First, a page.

Incinerator 'Lacks Transparency'

Residents angered by plans to build a waste incinerator in southern China demand transparency from project backers.

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guangzhou-protest-305.jpg Demonstrators protest the planned construction of a waste incineration plant in the Panyu district of Guangzhou, Nov. 23, 2009.
Photo provided by demonstrator.

HONG KONG—Homeowners in the southern Chinese province of Guangdong have called on top provincial officials to make public their interests in a planned waste incinerator in Panyu city, which sparked widespread opposition and protest last month.

The investment company planning the disputed project, Guangzhou Environmental Investment, is controlled by two companies with probable links to high-ranking government officials in the provincial capital, Guangzhou, they said.

"After Guangri Group was awarded this huge contract, the remaining 49 percent was transferred to Lixin Enterprises," a homeowner based in the affected area said.

"This project could stand to earn 50 billion yuan (U.S. $7.32 billion) over the next 25 years, so why are they taking such a big stake from it?"

"Neither of these companies is in the industry. Lixin is a telecommunications company," said the campaigner, who asked to remain anonymous.

He said the local government's connection to such huge potential profits had drawn widespread criticism online, particularly because the incinerator would earn 140 yuan (U.S. $20) per ton in government subsidies for every ton of trash burned, which could amount to 480,000 yuan (U.S. $70,000) per day, or 173 million yuan (U.S. $25 million) each year.

Campaigners say that Guangzhou Environmental Investment is 51 percent-owned by elevator and equipment manufacturer Guangri Group, which is wholly owned by the Guangzhou municipal government, and would be given the right to operate the incinerator if it is built.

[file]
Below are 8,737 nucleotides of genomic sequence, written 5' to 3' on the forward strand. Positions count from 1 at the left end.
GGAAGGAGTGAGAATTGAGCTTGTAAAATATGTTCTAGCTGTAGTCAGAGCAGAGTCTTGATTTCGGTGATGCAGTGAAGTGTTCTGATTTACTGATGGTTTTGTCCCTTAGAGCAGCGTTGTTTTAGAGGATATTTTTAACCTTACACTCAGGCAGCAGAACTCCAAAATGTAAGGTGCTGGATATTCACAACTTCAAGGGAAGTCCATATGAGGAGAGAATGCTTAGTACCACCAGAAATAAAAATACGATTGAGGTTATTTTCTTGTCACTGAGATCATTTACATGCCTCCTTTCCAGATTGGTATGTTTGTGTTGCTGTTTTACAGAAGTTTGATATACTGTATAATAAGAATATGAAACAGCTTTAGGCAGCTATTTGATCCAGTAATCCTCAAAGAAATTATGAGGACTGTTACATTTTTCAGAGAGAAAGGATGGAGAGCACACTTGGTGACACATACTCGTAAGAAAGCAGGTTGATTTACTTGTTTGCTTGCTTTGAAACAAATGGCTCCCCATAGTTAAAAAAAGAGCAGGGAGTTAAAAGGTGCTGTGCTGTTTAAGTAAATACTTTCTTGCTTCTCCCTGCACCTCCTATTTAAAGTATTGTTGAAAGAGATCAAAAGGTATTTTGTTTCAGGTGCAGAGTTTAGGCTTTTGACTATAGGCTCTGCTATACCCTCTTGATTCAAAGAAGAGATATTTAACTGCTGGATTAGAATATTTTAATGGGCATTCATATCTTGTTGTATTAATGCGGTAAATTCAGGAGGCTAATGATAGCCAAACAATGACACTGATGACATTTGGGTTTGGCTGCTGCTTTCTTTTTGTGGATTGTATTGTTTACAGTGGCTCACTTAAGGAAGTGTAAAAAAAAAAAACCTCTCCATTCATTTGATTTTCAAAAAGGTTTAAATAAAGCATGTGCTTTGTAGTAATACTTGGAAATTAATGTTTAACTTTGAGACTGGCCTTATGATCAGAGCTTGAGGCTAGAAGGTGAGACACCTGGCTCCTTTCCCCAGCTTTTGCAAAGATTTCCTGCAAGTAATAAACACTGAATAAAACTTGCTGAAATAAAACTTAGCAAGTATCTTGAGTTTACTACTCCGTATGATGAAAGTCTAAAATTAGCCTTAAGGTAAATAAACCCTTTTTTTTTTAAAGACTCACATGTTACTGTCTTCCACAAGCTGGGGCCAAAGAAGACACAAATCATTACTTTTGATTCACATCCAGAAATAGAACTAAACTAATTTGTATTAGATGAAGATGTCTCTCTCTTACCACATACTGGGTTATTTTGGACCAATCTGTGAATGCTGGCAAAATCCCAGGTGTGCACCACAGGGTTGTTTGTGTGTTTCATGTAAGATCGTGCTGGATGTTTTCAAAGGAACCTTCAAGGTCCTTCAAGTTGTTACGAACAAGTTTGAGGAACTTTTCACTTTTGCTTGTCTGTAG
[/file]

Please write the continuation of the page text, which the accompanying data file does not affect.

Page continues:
It is 49 percent-owned by Lixin Enterprises, a Guangzhou-based technology company which won contracts to supply smart cards for city-wide integrated transportation systems across the province, including Guangzhou's Yangcheng Card.

An employee who answered the phone at the Guangri Group headquarters declined to answer queries. "Please speak with the news and propaganda department," he said.

Calls to the Guangzhou municipal propaganda department went unanswered during office hours Thursday.

Campaign to continue

A homeowner from the Bijiayuan housing complex in Guangzhou surnamed Wu said the campaign against the incinerator would continue for as long as local authorities remained unclear about their involvement with the project.

"Given what [deputy secretary-general] Lu Zhiyi has said to us, we think [our suspicions] are basically correct," he said. "That's why he hasn't dared to deny it."

"Otherwise, why are they saying they will postpone the whole thing in all the headlines today? In China, this means that they want to...drag out [the process]."

Lu Zhiyi told a news conference on Nov. 22 that Guangzhou would continue to push ahead with plans for waste incinerators not only in Panyu, but also in other Guangzhou cities like Conghua, Zengcheng and Huadu.

Hundreds of protesters—mostly middle-class homeowners—staged an impromptu march through downtown Guangzhou at the end of November, calling on the government to listen to their concerns over plans to build a waste incinerator on their doorstep.

The protesters' calm, apparent sensitivity to media coverage and use of online social media tools such as Twitter showed the authorities the potential power that China's burgeoning middle classes wield in influencing public opinion.

The local government subsequently agreed to hold off construction of the plant until conducting environmental studies.

China's official Xinhua news agency quoted officials as saying that the government would carry out a questionnaire-based survey and public hearing to solicit public opinion on environmental assessments linked to the project.

Original reporting in Cantonese by Hai Nan. Cantonese service director: Shiny Li. Translated and written for the Web in English by Luisetta Mudie. Edited by Sarah Jackson-Han.


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